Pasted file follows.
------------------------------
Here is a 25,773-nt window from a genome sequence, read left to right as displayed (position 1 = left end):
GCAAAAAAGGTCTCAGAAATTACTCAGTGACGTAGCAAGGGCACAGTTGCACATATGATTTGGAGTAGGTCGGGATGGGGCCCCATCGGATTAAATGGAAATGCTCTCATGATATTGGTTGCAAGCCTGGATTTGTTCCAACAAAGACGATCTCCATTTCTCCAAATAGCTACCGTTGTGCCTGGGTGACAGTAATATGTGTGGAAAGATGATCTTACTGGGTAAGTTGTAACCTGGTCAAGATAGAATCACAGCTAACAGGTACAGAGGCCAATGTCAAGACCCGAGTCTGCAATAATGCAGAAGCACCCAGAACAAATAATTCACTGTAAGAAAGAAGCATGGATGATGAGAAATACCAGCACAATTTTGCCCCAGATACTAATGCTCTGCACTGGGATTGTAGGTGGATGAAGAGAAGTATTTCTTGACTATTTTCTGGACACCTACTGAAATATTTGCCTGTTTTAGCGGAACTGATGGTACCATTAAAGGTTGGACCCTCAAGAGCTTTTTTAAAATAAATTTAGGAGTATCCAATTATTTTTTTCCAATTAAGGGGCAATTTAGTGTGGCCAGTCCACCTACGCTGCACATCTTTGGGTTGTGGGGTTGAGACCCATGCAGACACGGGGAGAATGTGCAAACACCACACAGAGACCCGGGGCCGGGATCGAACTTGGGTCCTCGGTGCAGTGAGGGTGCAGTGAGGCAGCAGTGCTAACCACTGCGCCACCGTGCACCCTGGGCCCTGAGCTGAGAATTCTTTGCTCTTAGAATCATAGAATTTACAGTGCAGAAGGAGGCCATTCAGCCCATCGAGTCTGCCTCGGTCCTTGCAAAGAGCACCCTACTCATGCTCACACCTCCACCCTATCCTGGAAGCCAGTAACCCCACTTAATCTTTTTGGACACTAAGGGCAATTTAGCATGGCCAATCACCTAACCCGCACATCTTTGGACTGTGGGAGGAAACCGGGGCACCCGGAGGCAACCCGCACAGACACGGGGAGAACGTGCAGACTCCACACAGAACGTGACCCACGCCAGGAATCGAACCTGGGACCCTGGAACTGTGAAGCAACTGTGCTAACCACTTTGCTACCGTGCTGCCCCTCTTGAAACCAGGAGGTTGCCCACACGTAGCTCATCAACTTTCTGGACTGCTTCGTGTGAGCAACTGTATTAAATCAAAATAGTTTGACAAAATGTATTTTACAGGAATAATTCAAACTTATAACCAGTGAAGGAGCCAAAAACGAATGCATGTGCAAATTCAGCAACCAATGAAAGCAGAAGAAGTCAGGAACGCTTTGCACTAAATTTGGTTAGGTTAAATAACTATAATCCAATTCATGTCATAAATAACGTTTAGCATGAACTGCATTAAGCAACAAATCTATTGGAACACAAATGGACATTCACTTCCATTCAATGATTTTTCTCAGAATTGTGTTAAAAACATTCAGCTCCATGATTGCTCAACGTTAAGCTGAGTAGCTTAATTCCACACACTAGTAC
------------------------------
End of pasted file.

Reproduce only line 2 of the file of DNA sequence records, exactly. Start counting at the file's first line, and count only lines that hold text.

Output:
GCAAAAAAGGTCTCAGAAATTACTCAGTGACGTAGCAAGGGCACAGTTGCACATATGATTTGGAGTAGGTCGGGATGGGGCCCCATCGGATTAAATGGAAATGCTCTCATGATATTGGTTGCAAGCCTGGATTTGTTCCAACAAAGACGATCTCCATTTCTCCAAATAGCTACCGTTGTGCCTGGGTGACAGTAATATGTGTGGAAAGATGATCTTACTGGGTAAGTTGTAACCTGGTCAAGATAGAATCACAGCTAACAGGTACAGAGGCCAATGTCAAGACCCGAGTCTGCAATAATGCAGAAGCACCCAGAACAAATAATTCACTGTAAGAAAGAAGCATGGATGATGAGAAATACCAGCACAATTTTGCCCCAGATACTAATGCTCTGCACTGGGATTGTAGGTGGATGAAGAGAAGTATTTCTTGACTATTTTCTGGACACCTACTGAAATATTTGCCTGTTTTAGCGGAACTGATGGTACCATTAAAGGTTGGACCCTCAAGAGCTTTTTTAAAATAAATTTAGGAGTATCCAATTATTTTTTTCCAATTAAGGGGCAATTTAGTGTGGCCAGTCCACCTACGCTGCACATCTTTGGGTTGTGGGGTTGAGACCCATGCAGACACGGGGAGAATGTGCAAACACCACACAGAGACCCGGGGCCGGGATCGAACTTGGGTCCTCGGTGCAGTGAGGGTGCAGTGAGGCAGCAGTGCTAACCACTGCGCCACCGTGCACCCTGGGCCCTGAGCTGAGAATTCTTTGCTCTTAGAATCATAGAATTTACAGTGCAGAAGGAGGCCATTCAGCCCATCGAGTCTGCCTCGGTCCTTGCAAAGAGCACCCTACTCATGCTCACACCTCCACCCTATCCTGGAAGCCAGTAACCCCACTTAATCTTTTTGGACACTAAGGGCAATTTAGCATGGCCAATCACCTAACCCGCACATCTTTGGACTGTGGGAGGAAACCGGGGCACCCGGAGGCAACCCGCACAGACACGGGGAGAACGTGCAGACTCCACACAGAACGTGACCCACGCCAGGAATCGAACCTGGGACCCTGGAACTGTGAAGCAACTGTGCTAACCACTTTGCTACCGTGCTGCCCCTCTTGAAACCAGGAGGTTGCCCACACGTAGCTCATCAACTTTCTGGACTGCTTCGTGTGAGCAACTGTATTAAATCAAAATAGTTTGACAAAATGTATTTTACAGGAATAATTCAAACTTATAACCAGTGAAGGAGCCAAAAACGAATGCATGTGCAAATTCAGCAACCAATGAAAGCAGAAGAAGTCAGGAACGCTTTGCACTAAATTTGGTTAGGTTAAATAACTATAATCCAATTCATGTCATAAATAACGTTTAGCATGAACTGCATTAAGCAACAAATCTATTGGAACACAAATGGACATTCACTTCCATTCAATGATTTTTCTCAGAATTGTGTTAAAAACATTCAGCTCCATGATTGCTCAACGTTAAGCTGAGTAGCTTAATTCCACACACTAGTAC